"The text in 21 C.J.S. Courts, § 35 (b), pp. 44, 45, 46, defines jurisdiction of the subject matter, `* * * as the power to hear and determine cases of the general class to which the proceedings in question belong, * * *. Thus a court has jurisdiction of the subject matter when it has the right to try the kind of proceeding, * * *; when it has jurisdiction of the person and the cause is the kind of cause triable in such court. * * * * * * "`The subject matter of a suit, when reference is made to questions of jurisdiction, means the nature of the cause of action, and the relief sought.' "In the language of 14 Am.Jur. 364, Courts, section 160, `Jurisdiction of the subject matter does not mean simply jurisdiction of the particular case then occupying the attention of the court, but jurisdiction of the class of cases to which that particular case belongs, of the nature of the cause of action, and of the relief sought.' "Collins v. Powell, 224 Iowa 1015, 1020, 277 N.W. 477, 481, states, the court must have power to hear and determine cases of the general class to which the proceedings belong, `which is known as jurisdiction of the subject matter * * *.' "In re Appeal of McLain, 189 Iowa 264, 269, 176 N.W. 817, 819, states: `Jurisdiction of the subject-matter has reference, not to jurisdiction in the particular case, but to jurisdiction in that class of cases.' "Reed v. City of Muscatine, 104 Iowa 183, 184, 185, 73 N.W. 579, points out: `* * * it is important to distinguish between jurisdiction of the general subject and jurisdiction of the particular subject; for, if it be found that the case under consideration belongs to the former class, then it is within the jurisdiction of the court, * * *. "* * * this authority exists wherever there is power over a general class of cases."'"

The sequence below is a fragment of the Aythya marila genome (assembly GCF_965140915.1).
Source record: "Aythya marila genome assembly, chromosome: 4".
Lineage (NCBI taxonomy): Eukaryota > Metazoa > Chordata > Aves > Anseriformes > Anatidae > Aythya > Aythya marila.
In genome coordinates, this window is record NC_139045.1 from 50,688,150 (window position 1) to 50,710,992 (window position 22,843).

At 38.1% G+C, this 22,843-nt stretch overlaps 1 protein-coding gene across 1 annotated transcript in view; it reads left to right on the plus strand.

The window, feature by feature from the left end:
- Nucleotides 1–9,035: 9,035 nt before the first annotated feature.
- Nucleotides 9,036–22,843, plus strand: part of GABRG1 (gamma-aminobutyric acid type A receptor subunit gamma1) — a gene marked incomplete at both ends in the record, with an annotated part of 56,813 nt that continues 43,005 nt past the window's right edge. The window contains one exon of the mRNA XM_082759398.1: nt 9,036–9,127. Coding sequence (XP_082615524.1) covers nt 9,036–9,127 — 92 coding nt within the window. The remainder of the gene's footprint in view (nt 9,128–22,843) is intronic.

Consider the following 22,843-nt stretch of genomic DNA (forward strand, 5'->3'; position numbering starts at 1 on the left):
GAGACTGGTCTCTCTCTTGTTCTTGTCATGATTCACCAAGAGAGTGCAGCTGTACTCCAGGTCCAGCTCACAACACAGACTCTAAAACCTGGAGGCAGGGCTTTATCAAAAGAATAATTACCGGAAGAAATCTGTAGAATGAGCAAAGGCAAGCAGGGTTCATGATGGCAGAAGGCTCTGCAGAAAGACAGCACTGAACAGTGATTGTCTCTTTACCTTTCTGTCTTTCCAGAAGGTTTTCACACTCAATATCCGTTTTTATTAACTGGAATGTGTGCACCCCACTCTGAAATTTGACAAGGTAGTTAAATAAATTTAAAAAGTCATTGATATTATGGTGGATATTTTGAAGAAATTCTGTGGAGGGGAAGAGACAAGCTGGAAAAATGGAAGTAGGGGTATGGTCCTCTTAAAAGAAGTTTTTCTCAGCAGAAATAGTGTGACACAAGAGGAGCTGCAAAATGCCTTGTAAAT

We recently considered the extent to which the special appearance might attack a petition in Conrad v. Le Moines, Iowa, 112 N.W.2d 360, 361, 362. As stated, the primary question was whether, under the allegations of the petition, the case fell within a class of actions which the court could consider and in which it could render a valid judgment. We quote:

"It is the general rule that jurisdiction of the subject matter relates to the character of the controversy, and if the court is authorized to try that kind of cause, it is said to have jurisdiction of the subject matter involved. It relates to the power of the court to deal with the general subject involved in the action, to adjudicate the class of cases to which the particular case belongs. * * "* * * While the class of case is always determined from the allegations of the petition, the question of jurisdiction of the subject matter has nothing to do with the question of whether the allegations of the complaint set out a good cause of action. * * *"